GBP/USD Rises, Sticky UK Inflation Says BoE Has More To Do
GBP/USD Price, Chart, and Analysis
- GBP/USD rose and stayed up after the latest official UK consumer price numbers
- Headline CPI is decelerating but remains hugely above target
- The prospect of higher rates next month remains
The British Pound rose against the United States Dollar on Wednesday as the latest official inflation report did nothing to allay suspicions that the Bank of England will be raising interest rates yet again, probably as soon as next month.
While July’s headline 6.8% annualized Consumer Price Index rise was much lower than June’s 7.9%, it was exactly as markets had expected and, crucially, still more than three times the BoE’s 2% target rate. That hasn’t been hit since 2021.
For sure there were crumbs of comfort in the numbers. That headline rate was a seventeen-month low and the nightmare days of late last year, when inflation was printing double digits, seem to be over.
However, the ‘core’ inflation rate, which strips out the volatile effects of food and fuel prices, was stickier than the headline. It came in at 6.9%, a tick above forecasts and unchanged from June.
The message in the data seemed clear enough for a country that has already struggled longer and harder with inflation than most comparable economies: price-rises are decelerating, but they’re not doing so fast enough. That in turn strongly suggests that the monetary screws will have to be tightened again, after fourteen consecutive monthly interest-rate increases so far which have taken the key Bank Rate up to 5.25%.
Moreover, the figures followed extremely strong wage data released on Tuesday. They suggest that ‘cost push’ inflation remains a huge factor in overall price rises, even as past inflationary bugbears such as fuel prices relax a little.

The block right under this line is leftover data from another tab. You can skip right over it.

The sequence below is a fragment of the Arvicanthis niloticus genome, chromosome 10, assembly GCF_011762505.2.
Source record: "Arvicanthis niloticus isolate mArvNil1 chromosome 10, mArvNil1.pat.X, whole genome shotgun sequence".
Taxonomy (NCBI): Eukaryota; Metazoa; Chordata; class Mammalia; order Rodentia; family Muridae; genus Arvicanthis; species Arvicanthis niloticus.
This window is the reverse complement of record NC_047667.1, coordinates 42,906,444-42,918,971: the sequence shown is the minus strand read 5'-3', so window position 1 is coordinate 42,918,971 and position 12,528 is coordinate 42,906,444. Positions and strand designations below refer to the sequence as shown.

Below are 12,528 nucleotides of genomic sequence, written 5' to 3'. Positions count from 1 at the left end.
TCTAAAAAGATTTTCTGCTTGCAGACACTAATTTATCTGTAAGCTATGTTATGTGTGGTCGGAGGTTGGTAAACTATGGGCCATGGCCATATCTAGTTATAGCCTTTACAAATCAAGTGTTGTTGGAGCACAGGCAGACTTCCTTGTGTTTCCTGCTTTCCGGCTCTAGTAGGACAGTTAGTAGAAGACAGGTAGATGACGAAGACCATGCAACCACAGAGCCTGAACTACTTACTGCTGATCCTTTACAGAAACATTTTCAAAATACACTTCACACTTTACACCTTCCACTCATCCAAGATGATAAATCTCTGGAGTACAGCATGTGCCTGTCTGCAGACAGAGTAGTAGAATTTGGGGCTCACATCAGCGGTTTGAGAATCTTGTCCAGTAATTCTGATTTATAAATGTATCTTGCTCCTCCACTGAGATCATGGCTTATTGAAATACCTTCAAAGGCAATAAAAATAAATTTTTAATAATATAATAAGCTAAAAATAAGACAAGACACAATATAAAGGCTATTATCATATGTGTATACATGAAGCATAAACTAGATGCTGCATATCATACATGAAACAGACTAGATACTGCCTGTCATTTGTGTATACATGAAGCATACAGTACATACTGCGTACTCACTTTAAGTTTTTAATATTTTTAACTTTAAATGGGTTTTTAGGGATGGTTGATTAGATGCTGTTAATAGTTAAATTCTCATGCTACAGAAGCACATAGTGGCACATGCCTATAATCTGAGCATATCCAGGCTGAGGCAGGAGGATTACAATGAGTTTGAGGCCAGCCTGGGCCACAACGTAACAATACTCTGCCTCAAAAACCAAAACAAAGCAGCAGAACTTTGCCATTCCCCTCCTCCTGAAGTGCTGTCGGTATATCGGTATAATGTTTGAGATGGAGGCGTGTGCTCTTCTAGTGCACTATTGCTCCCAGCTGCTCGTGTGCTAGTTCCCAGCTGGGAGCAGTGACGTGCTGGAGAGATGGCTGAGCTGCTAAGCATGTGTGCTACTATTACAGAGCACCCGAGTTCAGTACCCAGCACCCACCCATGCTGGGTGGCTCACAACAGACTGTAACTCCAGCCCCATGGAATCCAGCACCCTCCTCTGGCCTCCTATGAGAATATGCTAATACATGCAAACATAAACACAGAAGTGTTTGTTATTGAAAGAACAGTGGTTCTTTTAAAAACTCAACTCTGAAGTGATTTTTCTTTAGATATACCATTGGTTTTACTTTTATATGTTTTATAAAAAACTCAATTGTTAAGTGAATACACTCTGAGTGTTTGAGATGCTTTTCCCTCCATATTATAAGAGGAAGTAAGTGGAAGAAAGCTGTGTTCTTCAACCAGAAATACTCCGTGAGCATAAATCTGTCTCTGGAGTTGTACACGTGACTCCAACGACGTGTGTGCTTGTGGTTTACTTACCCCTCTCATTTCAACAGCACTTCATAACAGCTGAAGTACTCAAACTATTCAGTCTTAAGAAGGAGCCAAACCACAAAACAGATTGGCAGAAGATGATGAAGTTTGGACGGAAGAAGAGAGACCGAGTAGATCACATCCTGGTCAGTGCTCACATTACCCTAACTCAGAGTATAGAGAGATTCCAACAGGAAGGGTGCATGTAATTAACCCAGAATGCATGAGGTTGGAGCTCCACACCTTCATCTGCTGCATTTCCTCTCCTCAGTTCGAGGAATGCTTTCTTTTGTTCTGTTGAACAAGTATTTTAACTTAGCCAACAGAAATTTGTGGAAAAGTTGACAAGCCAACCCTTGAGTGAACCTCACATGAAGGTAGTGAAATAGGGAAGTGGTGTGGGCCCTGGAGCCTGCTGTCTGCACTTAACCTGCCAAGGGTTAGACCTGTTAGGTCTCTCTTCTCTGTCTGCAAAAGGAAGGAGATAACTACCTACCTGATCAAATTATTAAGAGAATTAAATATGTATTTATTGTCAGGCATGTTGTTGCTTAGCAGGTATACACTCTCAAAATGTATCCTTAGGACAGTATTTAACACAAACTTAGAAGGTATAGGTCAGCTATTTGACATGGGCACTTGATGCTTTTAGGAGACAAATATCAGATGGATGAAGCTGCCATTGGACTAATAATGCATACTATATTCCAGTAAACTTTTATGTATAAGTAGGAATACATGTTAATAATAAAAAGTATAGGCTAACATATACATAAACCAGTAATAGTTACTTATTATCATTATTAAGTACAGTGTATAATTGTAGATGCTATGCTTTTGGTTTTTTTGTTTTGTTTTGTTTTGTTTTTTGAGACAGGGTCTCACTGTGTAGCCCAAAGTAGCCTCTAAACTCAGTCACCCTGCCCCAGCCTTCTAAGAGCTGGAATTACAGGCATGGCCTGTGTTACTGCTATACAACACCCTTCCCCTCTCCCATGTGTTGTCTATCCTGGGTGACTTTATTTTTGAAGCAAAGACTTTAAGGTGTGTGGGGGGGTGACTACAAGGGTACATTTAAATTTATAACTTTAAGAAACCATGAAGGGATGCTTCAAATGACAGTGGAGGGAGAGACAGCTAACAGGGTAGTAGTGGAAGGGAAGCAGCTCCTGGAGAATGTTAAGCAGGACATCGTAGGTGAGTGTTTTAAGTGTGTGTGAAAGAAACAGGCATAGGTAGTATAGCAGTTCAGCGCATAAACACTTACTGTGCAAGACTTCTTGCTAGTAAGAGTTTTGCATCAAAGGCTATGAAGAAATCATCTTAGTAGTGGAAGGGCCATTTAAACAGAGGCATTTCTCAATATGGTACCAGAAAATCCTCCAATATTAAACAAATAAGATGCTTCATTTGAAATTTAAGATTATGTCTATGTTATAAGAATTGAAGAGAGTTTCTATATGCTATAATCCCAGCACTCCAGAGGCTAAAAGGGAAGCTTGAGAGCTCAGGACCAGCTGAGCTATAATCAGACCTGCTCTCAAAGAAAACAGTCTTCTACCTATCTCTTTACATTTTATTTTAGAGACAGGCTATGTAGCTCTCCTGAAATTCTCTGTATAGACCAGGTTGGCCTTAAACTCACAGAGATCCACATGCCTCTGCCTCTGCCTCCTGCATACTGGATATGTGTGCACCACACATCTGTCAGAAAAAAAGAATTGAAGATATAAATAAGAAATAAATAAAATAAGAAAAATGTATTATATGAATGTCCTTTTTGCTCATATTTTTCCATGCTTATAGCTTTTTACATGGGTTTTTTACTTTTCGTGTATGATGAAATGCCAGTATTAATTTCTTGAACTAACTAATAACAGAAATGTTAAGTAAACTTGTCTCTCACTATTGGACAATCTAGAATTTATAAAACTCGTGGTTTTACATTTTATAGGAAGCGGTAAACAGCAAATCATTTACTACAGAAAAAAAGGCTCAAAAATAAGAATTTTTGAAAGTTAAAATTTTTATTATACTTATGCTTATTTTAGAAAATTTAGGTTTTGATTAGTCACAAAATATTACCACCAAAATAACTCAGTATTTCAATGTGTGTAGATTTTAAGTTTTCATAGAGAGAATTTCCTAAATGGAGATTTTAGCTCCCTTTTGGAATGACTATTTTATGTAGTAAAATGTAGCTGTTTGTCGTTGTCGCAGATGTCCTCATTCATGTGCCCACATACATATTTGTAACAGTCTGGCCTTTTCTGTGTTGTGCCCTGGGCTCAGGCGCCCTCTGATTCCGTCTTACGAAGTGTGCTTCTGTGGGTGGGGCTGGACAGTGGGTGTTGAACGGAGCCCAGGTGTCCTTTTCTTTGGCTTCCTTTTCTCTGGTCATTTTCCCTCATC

The BoE’s Monetary Policy Committee expects to see inflation falling to 4.9% by the end of this year, according to its last forecasts, but markets will be very interested to see how the latest numbers fit with that view. They’ll have a bit of a wait to find out, as UK borrowing costs won’t be reviewed again until September 21.
Still, hopes for another increase have kept Sterling bid, with the UK economy’s surprising resilience also helping. The Pound has risen quite consistently against the greenback since last September, largely on the thesis that the BoE has more heavy-lifting work ahead of it than the Fed if it’s going to bring inflation to heel. It’s safe to say that thesis has survived Wednesday’s inflation figures.
It's been a busy week for UK data, but GBP/USD is likely to be dominated by economic events across the Atlantic, at least until Friday when official retail sales numbers will shine more light on the Pound’s domestic economy.
GBP/USD Technical Analysis
GBP/USD Daily Chart Compiled Using TradingView
GBP/USD remains well short of July’s fifteen-month highs and, perhaps more worryingly for Sterling bulls, below an important trend line previously in place since the lows of September last year.
However, the Pound hasn’t fallen very far from those peaks, and it remains comfortably above even the first Fibonacci retracement of the rise up from those September lows to that July peak. That comes in at 1.24837.
In the near term the pair faces resistance at 1.2770. It will take a convincing and sustained break of that to power it back above that trend line which now provides resistance at 1.29816.
The outlook for this pair is a little ill-defined at present, but the fact that it’s below both its 50 and 100-day moving averages suggests that some caution is due for sterling bulls, at least in the near term. The Pound could also be very close to forming a ‘head and shoulders’ on the daily chart, which would suggest that it had topped out significantly with that July rise.
The uncommitted may be well advised to wait and see whether the pair can hold above its retracement levels as convincingly in the week ahead.
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--By David Cottle for DailyFX
DailyFX provides forex news and technical analysis on the trends that influence the global currency markets.